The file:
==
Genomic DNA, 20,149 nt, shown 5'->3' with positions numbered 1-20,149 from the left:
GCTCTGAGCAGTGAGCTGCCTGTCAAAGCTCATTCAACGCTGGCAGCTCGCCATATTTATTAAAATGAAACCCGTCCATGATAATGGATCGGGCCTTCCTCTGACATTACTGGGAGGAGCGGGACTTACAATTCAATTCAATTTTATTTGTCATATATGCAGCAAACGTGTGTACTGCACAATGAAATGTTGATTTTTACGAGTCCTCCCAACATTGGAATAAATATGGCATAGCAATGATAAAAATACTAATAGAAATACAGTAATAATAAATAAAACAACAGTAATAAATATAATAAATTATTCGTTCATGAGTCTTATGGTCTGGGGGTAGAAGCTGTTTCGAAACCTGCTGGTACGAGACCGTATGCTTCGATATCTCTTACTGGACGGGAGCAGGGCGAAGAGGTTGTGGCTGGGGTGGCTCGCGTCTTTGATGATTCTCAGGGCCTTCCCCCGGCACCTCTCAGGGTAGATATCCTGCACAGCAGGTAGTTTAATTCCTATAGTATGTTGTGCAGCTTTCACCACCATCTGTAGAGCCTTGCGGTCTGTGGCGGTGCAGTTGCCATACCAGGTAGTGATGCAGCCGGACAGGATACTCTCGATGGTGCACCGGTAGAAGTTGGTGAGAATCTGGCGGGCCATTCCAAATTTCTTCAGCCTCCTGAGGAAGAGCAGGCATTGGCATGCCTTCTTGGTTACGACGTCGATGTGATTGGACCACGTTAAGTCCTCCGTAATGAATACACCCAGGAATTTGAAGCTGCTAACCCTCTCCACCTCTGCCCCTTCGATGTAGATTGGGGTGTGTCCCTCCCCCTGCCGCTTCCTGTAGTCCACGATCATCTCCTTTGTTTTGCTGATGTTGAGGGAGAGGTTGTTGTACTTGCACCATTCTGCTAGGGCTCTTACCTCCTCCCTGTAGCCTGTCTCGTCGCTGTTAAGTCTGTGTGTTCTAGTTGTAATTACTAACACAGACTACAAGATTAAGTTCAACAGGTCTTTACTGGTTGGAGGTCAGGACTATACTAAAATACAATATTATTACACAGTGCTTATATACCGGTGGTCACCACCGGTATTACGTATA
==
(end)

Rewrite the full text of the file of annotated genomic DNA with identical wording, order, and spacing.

Genomic DNA, 20,149 nt, shown 5'->3' with positions numbered 1-20,149 from the left:
GCTCTGAGCAGTGAGCTGCCTGTCAAAGCTCATTCAACGCTGGCAGCTCGCCATATTTATTAAAATGAAACCCGTCCATGATAATGGATCGGGCCTTCCTCTGACATTACTGGGAGGAGCGGGACTTACAATTCAATTCAATTTTATTTGTCATATATGCAGCAAACGTGTGTACTGCACAATGAAATGTTGATTTTTACGAGTCCTCCCAACATTGGAATAAATATGGCATAGCAATGATAAAAATACTAATAGAAATACAGTAATAATAAATAAAACAACAGTAATAAATATAATAAATTATTCGTTCATGAGTCTTATGGTCTGGGGGTAGAAGCTGTTTCGAAACCTGCTGGTACGAGACCGTATGCTTCGATATCTCTTACTGGACGGGAGCAGGGCGAAGAGGTTGTGGCTGGGGTGGCTCGCGTCTTTGATGATTCTCAGGGCCTTCCCCCGGCACCTCTCAGGGTAGATATCCTGCACAGCAGGTAGTTTAATTCCTATAGTATGTTGTGCAGCTTTCACCACCATCTGTAGAGCCTTGCGGTCTGTGGCGGTGCAGTTGCCATACCAGGTAGTGATGCAGCCGGACAGGATACTCTCGATGGTGCACCGGTAGAAGTTGGTGAGAATCTGGCGGGCCATTCCAAATTTCTTCAGCCTCCTGAGGAAGAGCAGGCATTGGCATGCCTTCTTGGTTACGACGTCGATGTGATTGGACCACGTTAAGTCCTCCGTAATGAATACACCCAGGAATTTGAAGCTGCTAACCCTCTCCACCTCTGCCCCTTCGATGTAGATTGGGGTGTGTCCCTCCCCCTGCCGCTTCCTGTAGTCCACGATCATCTCCTTTGTTTTGCTGATGTTGAGGGAGAGGTTGTTGTACTTGCACCATTCTGCTAGGGCTCTTACCTCCTCCCTGTAGCCTGTCTCGTCGCTGTTAAGTCTGTGTGTTCTAGTTGTAATTACTAACACAGACTACAAGATTAAGTTCAACAGGTCTTTACTGGTTGGAGGTCAGGACTATACTAAAATACAATATTATTACACAGTGCTTATATACCGGTGGTCACCACCGGTATTACGTATA